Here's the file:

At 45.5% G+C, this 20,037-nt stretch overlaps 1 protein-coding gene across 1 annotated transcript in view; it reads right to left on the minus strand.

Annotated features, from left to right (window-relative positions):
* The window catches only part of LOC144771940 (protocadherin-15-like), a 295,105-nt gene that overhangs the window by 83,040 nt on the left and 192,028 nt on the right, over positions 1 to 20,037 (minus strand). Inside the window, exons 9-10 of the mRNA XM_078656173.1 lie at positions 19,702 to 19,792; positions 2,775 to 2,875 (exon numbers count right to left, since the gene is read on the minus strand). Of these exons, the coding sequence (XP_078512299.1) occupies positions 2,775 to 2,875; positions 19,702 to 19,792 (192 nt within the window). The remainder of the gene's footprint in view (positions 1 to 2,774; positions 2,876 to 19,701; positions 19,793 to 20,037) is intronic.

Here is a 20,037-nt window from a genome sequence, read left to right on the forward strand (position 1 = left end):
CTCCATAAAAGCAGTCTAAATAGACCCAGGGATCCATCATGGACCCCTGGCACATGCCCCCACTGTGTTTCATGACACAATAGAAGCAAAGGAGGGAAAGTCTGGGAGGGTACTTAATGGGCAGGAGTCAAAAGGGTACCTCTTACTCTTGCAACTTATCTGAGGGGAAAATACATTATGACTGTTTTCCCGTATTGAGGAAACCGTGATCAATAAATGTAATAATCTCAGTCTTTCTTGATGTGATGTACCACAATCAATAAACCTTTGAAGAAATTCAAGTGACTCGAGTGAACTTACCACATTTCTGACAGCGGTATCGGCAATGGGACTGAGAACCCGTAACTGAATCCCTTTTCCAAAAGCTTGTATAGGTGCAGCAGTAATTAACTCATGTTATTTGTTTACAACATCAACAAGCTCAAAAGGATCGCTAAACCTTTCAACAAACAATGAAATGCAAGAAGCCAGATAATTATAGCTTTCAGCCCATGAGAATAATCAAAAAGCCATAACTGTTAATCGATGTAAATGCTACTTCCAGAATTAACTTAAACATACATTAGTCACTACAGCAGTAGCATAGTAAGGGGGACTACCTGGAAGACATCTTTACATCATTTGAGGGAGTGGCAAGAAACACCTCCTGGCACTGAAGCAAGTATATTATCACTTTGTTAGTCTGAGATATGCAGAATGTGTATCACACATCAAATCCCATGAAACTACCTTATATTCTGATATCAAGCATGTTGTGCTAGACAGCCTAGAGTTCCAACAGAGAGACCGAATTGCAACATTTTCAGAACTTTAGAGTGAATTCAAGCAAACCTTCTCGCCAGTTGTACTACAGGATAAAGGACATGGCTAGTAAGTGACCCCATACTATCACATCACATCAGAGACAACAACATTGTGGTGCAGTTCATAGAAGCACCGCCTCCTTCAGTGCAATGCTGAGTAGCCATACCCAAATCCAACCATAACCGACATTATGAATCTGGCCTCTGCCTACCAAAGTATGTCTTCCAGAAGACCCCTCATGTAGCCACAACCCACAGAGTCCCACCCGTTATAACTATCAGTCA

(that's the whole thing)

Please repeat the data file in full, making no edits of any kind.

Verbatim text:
At 45.5% G+C, this 20,037-nt stretch overlaps 1 protein-coding gene across 1 annotated transcript in view; it reads right to left on the minus strand.

Annotated features, from left to right (window-relative positions):
* The window catches only part of LOC144771940 (protocadherin-15-like), a 295,105-nt gene that overhangs the window by 83,040 nt on the left and 192,028 nt on the right, over positions 1 to 20,037 (minus strand). Inside the window, exons 9-10 of the mRNA XM_078656173.1 lie at positions 19,702 to 19,792; positions 2,775 to 2,875 (exon numbers count right to left, since the gene is read on the minus strand). Of these exons, the coding sequence (XP_078512299.1) occupies positions 2,775 to 2,875; positions 19,702 to 19,792 (192 nt within the window). The remainder of the gene's footprint in view (positions 1 to 2,774; positions 2,876 to 19,701; positions 19,793 to 20,037) is intronic.

Here is a 20,037-nt window from a genome sequence, read left to right on the forward strand (position 1 = left end):
CTCCATAAAAGCAGTCTAAATAGACCCAGGGATCCATCATGGACCCCTGGCACATGCCCCCACTGTGTTTCATGACACAATAGAAGCAAAGGAGGGAAAGTCTGGGAGGGTACTTAATGGGCAGGAGTCAAAAGGGTACCTCTTACTCTTGCAACTTATCTGAGGGGAAAATACATTATGACTGTTTTCCCGTATTGAGGAAACCGTGATCAATAAATGTAATAATCTCAGTCTTTCTTGATGTGATGTACCACAATCAATAAACCTTTGAAGAAATTCAAGTGACTCGAGTGAACTTACCACATTTCTGACAGCGGTATCGGCAATGGGACTGAGAACCCGTAACTGAATCCCTTTTCCAAAAGCTTGTATAGGTGCAGCAGTAATTAACTCATGTTATTTGTTTACAACATCAACAAGCTCAAAAGGATCGCTAAACCTTTCAACAAACAATGAAATGCAAGAAGCCAGATAATTATAGCTTTCAGCCCATGAGAATAATCAAAAAGCCATAACTGTTAATCGATGTAAATGCTACTTCCAGAATTAACTTAAACATACATTAGTCACTACAGCAGTAGCATAGTAAGGGGGACTACCTGGAAGACATCTTTACATCATTTGAGGGAGTGGCAAGAAACACCTCCTGGCACTGAAGCAAGTATATTATCACTTTGTTAGTCTGAGATATGCAGAATGTGTATCACACATCAAATCCCATGAAACTACCTTATATTCTGATATCAAGCATGTTGTGCTAGACAGCCTAGAGTTCCAACAGAGAGACCGAATTGCAACATTTTCAGAACTTTAGAGTGAATTCAAGCAAACCTTCTCGCCAGTTGTACTACAGGATAAAGGACATGGCTAGTAAGTGACCCCATACTATCACATCACATCAGAGACAACAACATTGTGGTGCAGTTCATAGAAGCACCGCCTCCTTCAGTGCAATGCTGAGTAGCCATACCCAAATCCAACCATAACCGACATTATGAATCTGGCCTCTGCCTACCAAAGTATGTCTTCCAGAAGACCCCTCATGTAGCCACAACCCACAGAGTCCCACCCGTTATAACTATCAGTCA